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Tahrir is playing into the hands of the regime

The regime’s strategy is clear: gain the support of the silent majority and you don’t have to care about revolutionaries or their foreign contacts. The regime’s tactics are also clear: create chaos, blame it on the revolutionaries and claim that support of the regime is the only way back to stability.

Alfred Guirguis
6 June 2012

As Egypt's presidential election runoff is between Mubarak's old prime minister and the Muslim Brotherhood's candidate the revolutionaries are stuck between a rock and a hard place. There could still be solutions if the revolutionaries had a strategy for obtaining power, but the reaction to Mubarak's conviction - or rather to the acquittal of six heads of police - shows that the revolutionaries aren't acting, but reacting while the regime runs the show.

The regime in Egypt was never Mubarak's. The regime is a complex system of organizational networks with intertwined interests and a culture of corruption. Mubarak was a component in that system until the revolution made him a liability for it. That's why he became disposable, ousted and replaced by the military, which is a key organization in that system. Now Mubarak has been convicted.

The regime, now headed by a military junta, is surfing on the verge of chaos. Although powerful it does need the support of what has come to be known as Egypt's silent majority. There is a huge rift between Egypt's revolutionaries, whom western media have chosen to focus on, and this silent majority which the regime choses to focus on.

The majority does want the same things as the revolution. Freedom, equality and social justice would be very nice, but one can't feed ones family with it and therefore it's not a priority.

The people are getting poorer and they blame the revolution. The country’s economy has deteriorated since Mubarak's ousting. The turmoil and security vacuum which the regime has created in Egypt has scared off both tourists and investors. The state media apparatus, which is another component of the regime system, blames the bad economy and the security void on the people who keep on protesting. A big part of the silent majority buys it and others couldn't care less about who's culpable but simply want order to be restored.

The same applies to the reactions to the court ruling in the trial of Mubarak and his cronies. The revolutionaries took to Tahrir in numbers to protest the acquittal of six heads of police. One can imagine a big part of the silent majority wondering why the protesters are still causing mayhem even though both Mubarak and his minister of interior affairs got lifetime in prison. Another part of the silent majority probably sees, just as the revolutionaries do, that the verdict is simply a bone thrown to them by the regime. That segment of the silent majority have understanding for where the revolutionaries are coming from but feel that the revolutionaries are detached from their reality where - as they see it - protest can only lead to the un-fulfillment of basic needs for the ordinary people.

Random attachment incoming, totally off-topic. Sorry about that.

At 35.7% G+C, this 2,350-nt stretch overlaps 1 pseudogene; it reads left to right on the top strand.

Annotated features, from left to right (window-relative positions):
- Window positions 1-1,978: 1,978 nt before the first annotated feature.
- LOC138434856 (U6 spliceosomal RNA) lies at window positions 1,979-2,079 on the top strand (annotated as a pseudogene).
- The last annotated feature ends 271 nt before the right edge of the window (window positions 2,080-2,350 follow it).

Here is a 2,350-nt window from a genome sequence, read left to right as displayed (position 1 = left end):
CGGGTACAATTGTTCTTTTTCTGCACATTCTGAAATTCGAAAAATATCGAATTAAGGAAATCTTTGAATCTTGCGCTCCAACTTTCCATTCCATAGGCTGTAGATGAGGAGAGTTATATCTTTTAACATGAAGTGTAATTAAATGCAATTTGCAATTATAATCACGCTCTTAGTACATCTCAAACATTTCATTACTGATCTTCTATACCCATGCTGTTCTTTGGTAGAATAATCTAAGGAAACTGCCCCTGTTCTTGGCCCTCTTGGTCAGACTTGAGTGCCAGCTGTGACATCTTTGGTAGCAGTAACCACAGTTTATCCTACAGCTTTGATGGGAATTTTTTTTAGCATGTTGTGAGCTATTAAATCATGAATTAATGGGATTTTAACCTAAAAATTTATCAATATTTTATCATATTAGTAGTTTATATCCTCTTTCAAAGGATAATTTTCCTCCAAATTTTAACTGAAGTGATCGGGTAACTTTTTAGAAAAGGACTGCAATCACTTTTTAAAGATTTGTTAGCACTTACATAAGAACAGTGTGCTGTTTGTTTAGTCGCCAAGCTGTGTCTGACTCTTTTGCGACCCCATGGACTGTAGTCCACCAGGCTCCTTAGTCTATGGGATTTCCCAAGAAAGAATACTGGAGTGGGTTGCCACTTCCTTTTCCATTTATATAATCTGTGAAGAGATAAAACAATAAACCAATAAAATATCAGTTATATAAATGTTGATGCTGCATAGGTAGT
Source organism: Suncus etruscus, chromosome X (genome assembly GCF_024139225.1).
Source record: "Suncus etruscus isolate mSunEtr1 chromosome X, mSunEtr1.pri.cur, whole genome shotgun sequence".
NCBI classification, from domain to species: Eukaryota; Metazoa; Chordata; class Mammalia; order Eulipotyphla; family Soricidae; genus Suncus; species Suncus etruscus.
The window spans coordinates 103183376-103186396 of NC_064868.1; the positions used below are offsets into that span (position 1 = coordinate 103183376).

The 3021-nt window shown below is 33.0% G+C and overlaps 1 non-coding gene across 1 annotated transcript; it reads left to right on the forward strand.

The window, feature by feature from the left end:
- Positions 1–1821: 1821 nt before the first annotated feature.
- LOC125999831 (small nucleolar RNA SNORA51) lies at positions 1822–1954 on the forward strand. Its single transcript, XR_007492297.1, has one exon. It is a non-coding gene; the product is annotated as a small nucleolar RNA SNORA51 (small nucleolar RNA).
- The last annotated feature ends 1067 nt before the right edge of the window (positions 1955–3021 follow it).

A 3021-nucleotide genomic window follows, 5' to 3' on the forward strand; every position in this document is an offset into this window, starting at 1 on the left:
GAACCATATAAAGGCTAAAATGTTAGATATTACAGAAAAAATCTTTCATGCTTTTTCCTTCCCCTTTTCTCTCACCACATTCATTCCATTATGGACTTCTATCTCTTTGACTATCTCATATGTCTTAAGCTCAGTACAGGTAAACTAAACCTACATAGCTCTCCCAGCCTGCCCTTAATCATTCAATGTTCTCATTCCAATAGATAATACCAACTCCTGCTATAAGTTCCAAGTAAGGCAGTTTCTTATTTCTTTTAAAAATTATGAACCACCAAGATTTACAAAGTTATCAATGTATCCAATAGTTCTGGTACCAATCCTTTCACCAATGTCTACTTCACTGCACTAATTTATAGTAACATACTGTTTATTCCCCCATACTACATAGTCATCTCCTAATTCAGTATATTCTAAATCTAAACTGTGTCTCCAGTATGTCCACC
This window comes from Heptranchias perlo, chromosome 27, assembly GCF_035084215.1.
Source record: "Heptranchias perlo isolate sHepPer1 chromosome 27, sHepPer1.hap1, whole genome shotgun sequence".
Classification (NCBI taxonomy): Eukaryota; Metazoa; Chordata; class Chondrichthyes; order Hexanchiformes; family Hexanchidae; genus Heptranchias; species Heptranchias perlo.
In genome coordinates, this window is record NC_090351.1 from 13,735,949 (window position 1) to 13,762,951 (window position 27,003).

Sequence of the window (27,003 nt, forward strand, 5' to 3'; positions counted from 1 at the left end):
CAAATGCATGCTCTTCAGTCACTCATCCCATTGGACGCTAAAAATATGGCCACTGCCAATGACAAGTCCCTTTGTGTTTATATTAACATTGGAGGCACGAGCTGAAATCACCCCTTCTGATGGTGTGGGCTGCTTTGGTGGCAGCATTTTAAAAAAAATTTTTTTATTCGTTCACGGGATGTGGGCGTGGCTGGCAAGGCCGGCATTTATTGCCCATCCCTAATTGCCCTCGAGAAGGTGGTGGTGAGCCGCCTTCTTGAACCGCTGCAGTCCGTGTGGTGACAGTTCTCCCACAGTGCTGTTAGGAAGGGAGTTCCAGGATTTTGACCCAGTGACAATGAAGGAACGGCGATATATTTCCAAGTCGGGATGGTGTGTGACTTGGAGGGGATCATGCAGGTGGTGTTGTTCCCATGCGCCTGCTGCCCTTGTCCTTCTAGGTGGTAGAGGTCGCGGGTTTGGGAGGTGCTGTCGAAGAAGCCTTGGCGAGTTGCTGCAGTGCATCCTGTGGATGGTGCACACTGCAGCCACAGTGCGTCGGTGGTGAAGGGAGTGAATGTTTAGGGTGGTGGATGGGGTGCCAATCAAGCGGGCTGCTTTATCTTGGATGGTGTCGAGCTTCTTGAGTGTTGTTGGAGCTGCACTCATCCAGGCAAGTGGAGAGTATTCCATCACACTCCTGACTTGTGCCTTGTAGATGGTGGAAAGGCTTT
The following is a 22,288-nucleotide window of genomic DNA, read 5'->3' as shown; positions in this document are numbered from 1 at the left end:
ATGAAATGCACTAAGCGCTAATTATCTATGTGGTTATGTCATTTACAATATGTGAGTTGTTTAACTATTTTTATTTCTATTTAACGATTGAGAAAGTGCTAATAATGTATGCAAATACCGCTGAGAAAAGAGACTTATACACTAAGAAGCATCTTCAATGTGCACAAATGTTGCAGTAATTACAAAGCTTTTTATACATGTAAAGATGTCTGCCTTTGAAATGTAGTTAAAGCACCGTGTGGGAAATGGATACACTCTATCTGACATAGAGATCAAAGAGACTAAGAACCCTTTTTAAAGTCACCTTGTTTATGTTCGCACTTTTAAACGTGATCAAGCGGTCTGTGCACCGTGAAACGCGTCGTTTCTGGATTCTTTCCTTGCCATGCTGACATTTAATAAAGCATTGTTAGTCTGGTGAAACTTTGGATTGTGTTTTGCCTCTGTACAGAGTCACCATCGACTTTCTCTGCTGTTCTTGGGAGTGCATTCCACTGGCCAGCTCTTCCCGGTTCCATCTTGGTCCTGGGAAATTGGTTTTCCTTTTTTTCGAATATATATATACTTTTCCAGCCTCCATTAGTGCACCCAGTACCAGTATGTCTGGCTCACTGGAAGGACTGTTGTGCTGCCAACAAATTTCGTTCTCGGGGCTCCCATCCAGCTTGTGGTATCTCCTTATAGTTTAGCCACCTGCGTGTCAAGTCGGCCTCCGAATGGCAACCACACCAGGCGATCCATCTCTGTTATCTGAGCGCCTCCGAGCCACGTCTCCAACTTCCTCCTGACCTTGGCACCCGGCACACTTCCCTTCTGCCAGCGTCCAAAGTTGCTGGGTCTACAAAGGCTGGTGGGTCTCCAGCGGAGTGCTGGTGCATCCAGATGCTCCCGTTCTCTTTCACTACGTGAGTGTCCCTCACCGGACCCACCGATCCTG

Egypt's presidential election runoff is between the regime's candidate Shafiq - Mubarak's old prime minister and previously head of Egypt's air force - and the Muslim Brotherhood's candidate Morsy. The silent majority think the solution to its problems is voting for Shafiq. The revolutionaries look to the Muslim Brotherhood for deals - many revolutionaries want to trade their endorsement of Morsy for shared power and guarantees that the Muslim Brotherhood won't dominate the writing of the new constitution if they win the presidential race.

The regime's strategy is clear: gain the support of the silent majority and you don't have to care about either the opinions of revolutionaries or their foreign contacts.

The regime's tactics are also clear: create chaos (by withdrawing police to create a security vacuum, by causing reasons for protests to spark without the sympathy of the silent majority and then attack those protesters), blame it on the revolutionaries and claim that support of the regime is the only way back to stability.

The revolutionaries' strategy is derived from its internal goals and desires without taking their surrounding reality into account. Protesting and making deals with the Muslim Brotherhood will not gain the revolution support from the masses.

For the revolution to succeed it needs to regroup and find and implement a strategy that does take its context into account. A strategy that secures free and fair elections again in four years and in the same time reaches out to the silent majority and gets its support. The surprise success of the socialist presidential candidate Sabbahi, who came in third in the primary election not far behind Shafiq, might be presenting a solution. His campaign slogan, 'One of us', offered a third political direction in opposition to both the regime and the Muslim Brotherhood. He presented the silent majority with a viable alternative and gained support. A support that can be a lot bigger if the revolutionaries close ranks behind him and focus on politics -  not on protests that alienate both him and them from the silent majority.

The revolutionaries need an established strategy focusing on politics and media and not protests because the bottom line is that their current behaviour, protest in Tahrir, is playing straight into the hands of the regime.

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